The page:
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Leave Intersex Out of the DSM-V
Health Care
Anne Tamar-Mattis, 06/17/2011

Leave Intersex Out of the DSM-V

(Health Care) Permanent link

When a child is born with an atypical sex anatomy, often called a disorder of sex development (DSD) or intersex condition, doctors must sometimes make an educated guess about what gender assignment makes the most sense. If the child later decides that the guess was wrong, is that a sign that something is wrong with the child?

There has long been vigorous debate among transgender rights advocates about whether gender identity disorder (GID) should be listed in the Diagnostic and Statistical Manual of Mental Disorders (DSM). With the American Psychiatric Association preparing the new DSM-V, proposed changes to the definition of gender identity disorder have attracted the attention of another community, people born with intersex conditions, or DSD. The latest draft of the DSM-V proposes to expand the definition of gender identity disorder (now tentatively labeled gender dysphoria) to include some people with disorders of sex development (which some prefer to call differences of sexual development).

As the executive director of Advocates for Informed Choice, the only organization in the country focusing on legal advocacy on behalf of children with intersex conditions or DSD, I am very concerned about the move to classify people with intersex conditions who reject their gender assignment as a subtype of the gender dysphoria diagnosis. As things stand now, the presence of a physical intersex condition excludes a person from a diagnosis of GID.

This makes sense. When doctors must make decisions about gender assignment for children with DSD they try to predict what gender identity the child is most likely to develop, based on outcome data about people with similar medical conditions. The latest consensus statement on the treatment of DSD makes predicted gender identity a central criterion for gender assignment. When gender identify is difficult to predict with any assurance, the consensus statement states that doctors can fall back on other factors such as genital shape and surgical convenience. It also recommends allowing the child to reassign sex where the initial assignment turns out to be incorrect. So referring to the desire to change gender assignment as a psychopathology, rather than as evidence of an incorrect medical decision about gender assignment, is at odds with the medical consensus.

Many of my constituents, both affected adults and parents of affected children, are extremely upset by this proposed change. Psychological diagnoses ought not to carry stigma, but they still do and many intersex people do not feel that they should have to take on that stigma as a result of someone else’s incorrect decision. Having this diagnosis in the DSM will also create other legal and medical problems for people with DSD who wish to change their gender assignment:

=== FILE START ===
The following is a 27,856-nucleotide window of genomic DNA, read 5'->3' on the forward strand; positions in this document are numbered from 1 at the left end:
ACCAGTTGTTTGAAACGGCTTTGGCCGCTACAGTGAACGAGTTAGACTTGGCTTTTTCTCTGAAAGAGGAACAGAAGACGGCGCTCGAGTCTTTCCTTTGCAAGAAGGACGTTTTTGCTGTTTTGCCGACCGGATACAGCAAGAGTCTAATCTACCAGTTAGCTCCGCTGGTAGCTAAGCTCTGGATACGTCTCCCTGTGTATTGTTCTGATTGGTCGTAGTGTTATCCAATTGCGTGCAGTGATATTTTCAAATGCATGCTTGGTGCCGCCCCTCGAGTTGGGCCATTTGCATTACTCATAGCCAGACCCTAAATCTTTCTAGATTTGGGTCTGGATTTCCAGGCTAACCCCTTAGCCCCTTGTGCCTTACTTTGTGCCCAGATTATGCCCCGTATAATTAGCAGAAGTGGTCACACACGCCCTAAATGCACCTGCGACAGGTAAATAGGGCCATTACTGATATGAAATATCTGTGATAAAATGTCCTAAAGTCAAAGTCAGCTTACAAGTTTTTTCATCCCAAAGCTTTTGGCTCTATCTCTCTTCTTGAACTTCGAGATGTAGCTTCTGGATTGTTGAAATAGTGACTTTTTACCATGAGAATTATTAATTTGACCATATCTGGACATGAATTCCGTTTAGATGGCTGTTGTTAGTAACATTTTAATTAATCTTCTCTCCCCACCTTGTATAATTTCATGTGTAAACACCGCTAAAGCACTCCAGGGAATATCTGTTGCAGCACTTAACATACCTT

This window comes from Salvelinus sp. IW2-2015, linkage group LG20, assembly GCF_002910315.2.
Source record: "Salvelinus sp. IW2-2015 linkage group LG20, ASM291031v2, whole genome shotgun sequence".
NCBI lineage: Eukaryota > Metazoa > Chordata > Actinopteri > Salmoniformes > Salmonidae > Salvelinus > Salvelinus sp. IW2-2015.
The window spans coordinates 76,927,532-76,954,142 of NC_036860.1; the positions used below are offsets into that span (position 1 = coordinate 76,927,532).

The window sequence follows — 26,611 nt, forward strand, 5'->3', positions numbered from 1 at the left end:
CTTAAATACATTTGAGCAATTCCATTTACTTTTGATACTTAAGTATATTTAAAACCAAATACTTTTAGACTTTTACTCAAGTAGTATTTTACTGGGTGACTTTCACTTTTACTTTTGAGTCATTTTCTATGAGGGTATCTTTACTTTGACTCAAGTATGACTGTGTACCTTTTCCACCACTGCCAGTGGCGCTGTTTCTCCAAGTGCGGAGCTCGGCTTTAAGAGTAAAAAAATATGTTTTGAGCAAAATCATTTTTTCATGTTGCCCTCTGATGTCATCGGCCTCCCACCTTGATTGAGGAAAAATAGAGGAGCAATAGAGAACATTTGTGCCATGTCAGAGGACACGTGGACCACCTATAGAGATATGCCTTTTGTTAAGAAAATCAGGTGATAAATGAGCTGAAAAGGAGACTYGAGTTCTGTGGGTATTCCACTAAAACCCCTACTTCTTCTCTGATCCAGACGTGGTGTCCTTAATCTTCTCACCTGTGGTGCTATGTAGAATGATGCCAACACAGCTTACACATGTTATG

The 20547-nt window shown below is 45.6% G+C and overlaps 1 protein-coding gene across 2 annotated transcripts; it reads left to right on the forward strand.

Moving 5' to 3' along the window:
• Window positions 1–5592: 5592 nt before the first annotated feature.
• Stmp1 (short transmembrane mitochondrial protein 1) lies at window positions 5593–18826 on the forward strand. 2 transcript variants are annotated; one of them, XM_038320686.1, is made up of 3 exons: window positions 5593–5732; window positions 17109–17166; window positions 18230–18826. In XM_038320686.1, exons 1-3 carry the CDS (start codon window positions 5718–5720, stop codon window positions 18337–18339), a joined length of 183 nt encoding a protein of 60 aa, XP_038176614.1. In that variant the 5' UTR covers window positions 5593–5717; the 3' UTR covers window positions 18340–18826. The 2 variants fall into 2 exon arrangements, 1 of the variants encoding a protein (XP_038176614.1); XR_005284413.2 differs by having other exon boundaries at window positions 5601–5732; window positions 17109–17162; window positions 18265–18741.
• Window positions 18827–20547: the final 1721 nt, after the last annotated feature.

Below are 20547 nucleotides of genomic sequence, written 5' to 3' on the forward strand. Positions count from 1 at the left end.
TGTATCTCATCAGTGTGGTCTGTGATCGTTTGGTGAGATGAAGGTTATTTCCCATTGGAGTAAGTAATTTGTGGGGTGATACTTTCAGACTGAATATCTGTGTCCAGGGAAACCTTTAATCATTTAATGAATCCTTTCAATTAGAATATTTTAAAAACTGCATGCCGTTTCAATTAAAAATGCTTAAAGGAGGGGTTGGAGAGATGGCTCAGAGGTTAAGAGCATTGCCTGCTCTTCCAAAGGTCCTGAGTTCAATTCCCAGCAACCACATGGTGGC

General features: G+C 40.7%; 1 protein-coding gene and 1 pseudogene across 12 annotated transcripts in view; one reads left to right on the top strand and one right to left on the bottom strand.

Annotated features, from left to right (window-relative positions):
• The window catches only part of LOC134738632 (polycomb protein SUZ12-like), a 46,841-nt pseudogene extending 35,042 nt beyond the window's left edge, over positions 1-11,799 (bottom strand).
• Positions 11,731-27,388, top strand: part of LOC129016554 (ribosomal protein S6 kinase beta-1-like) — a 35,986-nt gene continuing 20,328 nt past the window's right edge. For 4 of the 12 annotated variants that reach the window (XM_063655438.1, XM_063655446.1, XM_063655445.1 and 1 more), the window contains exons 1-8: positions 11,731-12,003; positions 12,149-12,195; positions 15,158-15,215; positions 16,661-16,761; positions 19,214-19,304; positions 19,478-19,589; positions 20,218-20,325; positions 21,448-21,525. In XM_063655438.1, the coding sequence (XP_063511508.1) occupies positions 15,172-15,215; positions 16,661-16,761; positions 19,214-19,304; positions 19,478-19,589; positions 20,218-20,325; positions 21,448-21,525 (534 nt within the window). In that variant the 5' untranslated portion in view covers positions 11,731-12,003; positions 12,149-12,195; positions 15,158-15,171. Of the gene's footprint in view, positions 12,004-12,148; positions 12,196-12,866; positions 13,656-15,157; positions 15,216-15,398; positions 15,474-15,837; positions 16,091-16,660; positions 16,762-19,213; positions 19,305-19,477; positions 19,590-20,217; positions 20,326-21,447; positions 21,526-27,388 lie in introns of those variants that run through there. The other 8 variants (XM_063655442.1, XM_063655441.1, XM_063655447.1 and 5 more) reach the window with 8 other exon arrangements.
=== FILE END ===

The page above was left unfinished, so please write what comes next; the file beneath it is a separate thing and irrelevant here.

• It will make it harder to change gender identity on official documents. So far, Advocates for Informed Choice has been able to argue that barriers that make it harder for transgender people to change their identity documents shouldn't apply to intersex people because they don’t have a gender identity disorder. So, for example, where a transgender person might have to have genital surgery in order to change identity documents, we have successfully argued that the requirement shouldn't apply to a person with a DSD.
  • It will make discrimination easier. In most states, where it is legal to discriminate against transgender people, discrimination against intersex people may still be prohibited under the Americans with Disabilities Act. But the ADA specifically excludes people with gender identity disorder from its protection.
  • It will decrease access to health care. Many health insurance policies specifically exclude gender assignment treatment for gender identity disorder. People with DSD have successfully argued that the exclusion shouldn't apply to them, since by definition they don't have a gender identity disorder.

 

It is wrong that transgender people face so much discrimination. But expanding the definition of gender identity disorder in this way will not help transgender people, and it will only increase the discrimination directed at intersex people. Additionally, inclusion in the DSM may encourage clinicians to view the desire to change gender assignment in a child with DSD as a sign that the child needs to be “fixed” rather than a sign that the medical protocol needs refinement. At the very least, if the DSM-V authors persist with this change, they can mitigate the harm by noting in the text that this condition is often iatrogenic.